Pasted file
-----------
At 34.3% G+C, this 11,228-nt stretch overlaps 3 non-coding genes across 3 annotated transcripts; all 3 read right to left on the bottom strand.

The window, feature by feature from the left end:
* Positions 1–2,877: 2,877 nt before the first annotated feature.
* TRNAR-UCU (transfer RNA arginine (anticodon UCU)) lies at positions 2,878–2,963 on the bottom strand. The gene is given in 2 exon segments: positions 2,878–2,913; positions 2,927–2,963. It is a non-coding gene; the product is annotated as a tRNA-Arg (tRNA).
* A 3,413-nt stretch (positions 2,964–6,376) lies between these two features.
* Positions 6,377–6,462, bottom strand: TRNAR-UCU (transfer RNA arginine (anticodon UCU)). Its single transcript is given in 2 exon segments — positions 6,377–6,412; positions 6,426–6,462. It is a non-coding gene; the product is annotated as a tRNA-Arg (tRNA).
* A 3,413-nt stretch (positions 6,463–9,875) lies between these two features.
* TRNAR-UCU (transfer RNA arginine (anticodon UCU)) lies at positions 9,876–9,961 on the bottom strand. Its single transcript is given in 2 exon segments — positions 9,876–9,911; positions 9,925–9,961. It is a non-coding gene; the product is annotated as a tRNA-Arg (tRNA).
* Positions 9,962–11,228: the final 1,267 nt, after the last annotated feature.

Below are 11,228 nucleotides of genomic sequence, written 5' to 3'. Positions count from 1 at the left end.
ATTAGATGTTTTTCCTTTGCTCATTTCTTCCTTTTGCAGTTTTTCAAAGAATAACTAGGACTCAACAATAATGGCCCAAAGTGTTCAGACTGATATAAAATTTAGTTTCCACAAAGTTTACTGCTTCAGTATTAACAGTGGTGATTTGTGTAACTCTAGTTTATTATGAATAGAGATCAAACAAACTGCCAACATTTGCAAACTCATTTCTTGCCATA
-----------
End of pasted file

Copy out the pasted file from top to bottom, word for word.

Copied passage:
At 34.3% G+C, this 11,228-nt stretch overlaps 3 non-coding genes across 3 annotated transcripts; all 3 read right to left on the bottom strand.

The window, feature by feature from the left end:
* Positions 1–2,877: 2,877 nt before the first annotated feature.
* TRNAR-UCU (transfer RNA arginine (anticodon UCU)) lies at positions 2,878–2,963 on the bottom strand. The gene is given in 2 exon segments: positions 2,878–2,913; positions 2,927–2,963. It is a non-coding gene; the product is annotated as a tRNA-Arg (tRNA).
* A 3,413-nt stretch (positions 2,964–6,376) lies between these two features.
* Positions 6,377–6,462, bottom strand: TRNAR-UCU (transfer RNA arginine (anticodon UCU)). Its single transcript is given in 2 exon segments — positions 6,377–6,412; positions 6,426–6,462. It is a non-coding gene; the product is annotated as a tRNA-Arg (tRNA).
* A 3,413-nt stretch (positions 6,463–9,875) lies between these two features.
* TRNAR-UCU (transfer RNA arginine (anticodon UCU)) lies at positions 9,876–9,961 on the bottom strand. Its single transcript is given in 2 exon segments — positions 9,876–9,911; positions 9,925–9,961. It is a non-coding gene; the product is annotated as a tRNA-Arg (tRNA).
* Positions 9,962–11,228: the final 1,267 nt, after the last annotated feature.

Below are 11,228 nucleotides of genomic sequence, written 5' to 3'. Positions count from 1 at the left end.
ATTAGATGTTTTTCCTTTGCTCATTTCTTCCTTTTGCAGTTTTTCAAAGAATAACTAGGACTCAACAATAATGGCCCAAAGTGTTCAGACTGATATAAAATTTAGTTTCCACAAAGTTTACTGCTTCAGTATTAACAGTGGTGATTTGTGTAACTCTAGTTTATTATGAATAGAGATCAAACAAACTGCCAACATTTGCAAACTCATTTCTTGCCATA